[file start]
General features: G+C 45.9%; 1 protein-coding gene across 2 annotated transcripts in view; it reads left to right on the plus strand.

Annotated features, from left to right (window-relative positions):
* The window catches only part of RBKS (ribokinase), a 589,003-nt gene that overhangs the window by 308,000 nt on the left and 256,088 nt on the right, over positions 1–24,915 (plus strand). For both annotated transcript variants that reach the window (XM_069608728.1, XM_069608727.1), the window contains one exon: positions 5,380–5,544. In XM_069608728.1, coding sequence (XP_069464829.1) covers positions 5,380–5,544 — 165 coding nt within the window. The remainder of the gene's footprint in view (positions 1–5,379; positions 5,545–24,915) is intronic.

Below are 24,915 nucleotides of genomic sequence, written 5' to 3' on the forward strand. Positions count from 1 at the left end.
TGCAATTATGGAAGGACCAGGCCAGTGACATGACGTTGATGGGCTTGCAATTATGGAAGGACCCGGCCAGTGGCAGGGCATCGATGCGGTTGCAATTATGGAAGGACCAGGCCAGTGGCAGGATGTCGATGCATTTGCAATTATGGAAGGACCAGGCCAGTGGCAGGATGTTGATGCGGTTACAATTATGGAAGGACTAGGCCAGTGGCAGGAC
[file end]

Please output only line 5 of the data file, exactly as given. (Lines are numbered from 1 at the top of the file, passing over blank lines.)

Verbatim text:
TGCAATTATGGAAGGACCAGGCCAGTGACATGACGTTGATGGGCTTGCAATTATGGAAGGACCCGGCCAGTGGCAGGGCATCGATGCGGTTGCAATTATGGAAGGACCAGGCCAGTGGCAGGATGTCGATGCATTTGCAATTATGGAAGGACCAGGCCAGTGGCAGGATGTTGATGCGGTTACAATTATGGAAGGACTAGGCCAGTGGCAGGAC